In fact, I think this approach gives us a better position in PPM for two reasons. First, this alleviates concerns about the playlist being too “mainstream”. In a market like Austin it makes sense for Hozier, Nathaniel Rateliff and Elle King to be played next to Bazzi, Halsey, and Khalid.
Secondly, we're partnered with a worldwide brand, instantly recognized by true music lovers. I spent a couple of weeks this summer in the UK and saw an Austin City Limits t-shirt almost daily. So, if I'm packing my bags and moving to Austin, chances are my first radio preset will become Austin City Limits Radio.
And rarely, if ever, in 2018 do I discover a listener that stays in only one lane. In this age of streaming, we all hop from genre to genre and perhaps love Chris Stapleton as much as Kendrick Lamar. We're working to make this station a better reflection of that — the important music of our time — and less about a “format.” It's an aesthetic and a really exciting opportunity to program a radio station based less on genre and more on authentic music and musicians that are making a big name for themselves.
JM: And to that point, will the ratings be as important for the station down the road or will success be more about leveraging the power of both your brands?
EP: In the current environment – yes, ratings are crucial. That said – branding and music events, NTR, are equally as important. KGSR has worked for 28 years to build some of the best music events in the city: Blues on the Green, Unplugged at the Grove, and our annual live broadcasts from SXSW and the Austin City Limits Music Festival. Our drive to bring live music to the Live Music Capital certainly hasn't waned; and that will remain a critical way to connect with both our listeners and sponsors in this new partnership.
JM: What has the initial response from the advertising community been like?
EP: Overwhelming excitement. This is such a beloved brand in our community, and it's opened many doors for us from the outset.
JM: In your opinion, does this make the station more local, more of a national brand or both?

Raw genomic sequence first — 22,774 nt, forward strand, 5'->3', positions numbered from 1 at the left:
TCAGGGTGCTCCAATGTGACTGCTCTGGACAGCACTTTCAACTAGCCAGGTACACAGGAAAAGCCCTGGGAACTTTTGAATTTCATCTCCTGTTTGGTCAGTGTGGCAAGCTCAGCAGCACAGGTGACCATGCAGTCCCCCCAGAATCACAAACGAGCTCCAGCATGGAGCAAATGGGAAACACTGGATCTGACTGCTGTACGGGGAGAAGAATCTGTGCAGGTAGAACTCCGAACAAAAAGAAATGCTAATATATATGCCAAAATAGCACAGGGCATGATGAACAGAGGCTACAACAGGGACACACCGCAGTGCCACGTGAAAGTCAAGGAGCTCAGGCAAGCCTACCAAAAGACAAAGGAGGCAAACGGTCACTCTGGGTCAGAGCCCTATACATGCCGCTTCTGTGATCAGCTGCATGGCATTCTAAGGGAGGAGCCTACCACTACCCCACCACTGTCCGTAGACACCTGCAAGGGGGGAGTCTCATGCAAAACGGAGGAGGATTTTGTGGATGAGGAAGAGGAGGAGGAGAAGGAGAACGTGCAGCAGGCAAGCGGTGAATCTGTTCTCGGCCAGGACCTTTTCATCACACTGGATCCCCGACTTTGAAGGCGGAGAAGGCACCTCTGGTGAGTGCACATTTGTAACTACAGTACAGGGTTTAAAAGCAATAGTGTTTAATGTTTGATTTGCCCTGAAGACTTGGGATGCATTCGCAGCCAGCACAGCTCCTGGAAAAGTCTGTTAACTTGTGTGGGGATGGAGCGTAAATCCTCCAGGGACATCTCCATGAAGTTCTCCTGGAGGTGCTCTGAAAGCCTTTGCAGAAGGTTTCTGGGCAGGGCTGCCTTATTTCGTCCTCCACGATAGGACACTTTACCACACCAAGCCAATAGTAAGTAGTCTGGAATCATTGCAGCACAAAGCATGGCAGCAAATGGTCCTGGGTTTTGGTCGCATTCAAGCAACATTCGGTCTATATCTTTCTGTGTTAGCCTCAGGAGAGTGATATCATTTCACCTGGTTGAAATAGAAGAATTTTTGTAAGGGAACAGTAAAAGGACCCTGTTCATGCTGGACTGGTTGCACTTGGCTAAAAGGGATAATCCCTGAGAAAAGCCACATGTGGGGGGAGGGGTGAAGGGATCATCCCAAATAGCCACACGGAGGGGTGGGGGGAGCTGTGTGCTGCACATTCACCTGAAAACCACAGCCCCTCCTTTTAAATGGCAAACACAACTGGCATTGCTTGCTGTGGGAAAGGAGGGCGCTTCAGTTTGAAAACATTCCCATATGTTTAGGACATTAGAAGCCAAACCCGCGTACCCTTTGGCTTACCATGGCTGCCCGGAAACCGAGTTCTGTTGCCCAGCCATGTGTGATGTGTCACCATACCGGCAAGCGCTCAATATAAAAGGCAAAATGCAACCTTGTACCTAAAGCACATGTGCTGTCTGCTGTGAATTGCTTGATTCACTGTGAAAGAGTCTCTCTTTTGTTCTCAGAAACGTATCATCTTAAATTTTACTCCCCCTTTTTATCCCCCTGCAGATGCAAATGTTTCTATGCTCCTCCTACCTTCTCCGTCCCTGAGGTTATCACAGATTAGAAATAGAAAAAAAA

EP: From the outset – local. We've retained our amazing partnerships with local nonprofits like HAAM (Health Alliance for Austin Musicians), SIMS (which provides access and financial support for mental health and addiction recovery to Austin musicians and their family members), and the Austin Parks Department. We still plan to throw our massive free summer concert series, Blues on the Green.
The focus when we consider adding a song from artist A vs. artist B will be, “What's their impact on Austin?” “How do they stream in the market?” and “Do they have a show/festival appearance/taping coming up that our listeners need to stay apprised of?” That said, I think with the use of streaming applications, our listening base will be spread across the country. People who come to visit can take a piece of Austin home with them through Austin City Limits Radio.
JM: Speaking of streaming, how does this change impact the station’s digital footprint? How are you handling things like website, social channels, the mobile app, etc.?
EP: The transition to becoming “Austin City Limits Radio” from a digital standpoint has been relatively easy (though don't repeat that to our Director of Digital, Kim Douglass – she made it look easy). We didn't fundamentally change what the brand stood for – great music in Austin, Texas. So really what it meant was changing a few names and logos – and continuing the same mission, with a similar voice. We’re just working with a much larger footprint now with a lot higher ceiling in terms of the audience we can reach.
JM: Andy Langer now has the title of Brand Marshal. What does that mean?
EP: One of our most tenured staff members, Andy has always been very vocal about what is “on” or “off” brand for KGSR (and now Austin City Limits Radio). A true Austin music expert – Andy does an incredible job of re-directing the ship when we temporarily lose sight of our real mission and focus. He's the perfect sounding board for ideas and works diligently to book Blues on the Green every summer and sequence our “Broadcasts” CD series.
So, of course, he's protective of the brand. The title's also a play on “Grand Marshal.” Andy hosts a majority of our live broadcasts and studio sessions, has also hosted the Austin City Limits television show, and emcees Willie Nelson's New Year's Eve shows at ACL Live at the Moody Theater each year. If the city had a music parade, it'd probably be led by Andy Langer.
JM: And does this merger mean you get great seats for every ACL show?
EP: HAH! I expect that question quite frequently. Our licensing deal is with the parent brand, Austin City Limits, not specifically the festival or venue. We'll continue to do business as usual with the other Austin City Limits licensees- but with a new lens for the artists that fit the brand and make sense.
Thanks to Mike Stern for creating and producing today's blog post.
Jacobs Media has consistently walked the walk in the digital space, providing insights and guidance through its well-read national Techsurveys.
In 2008, jacapps was launched - a mobile apps company that has designed and built more than 1,200 apps for both the Apple and Android platforms. In 2013, the DASH Conference was created - a mashup of radio and automotive, designed to foster better understanding of the "connected car" and its impact.
Along with providing the creative and intellectual direction for the company, Fred consults many of Jacobs Media's commercial and public radio clients, in addition to media brands looking to thrive in the rapidly changing tech environment.
Fred was inducted into the National Radio Hall of Fame in 2018.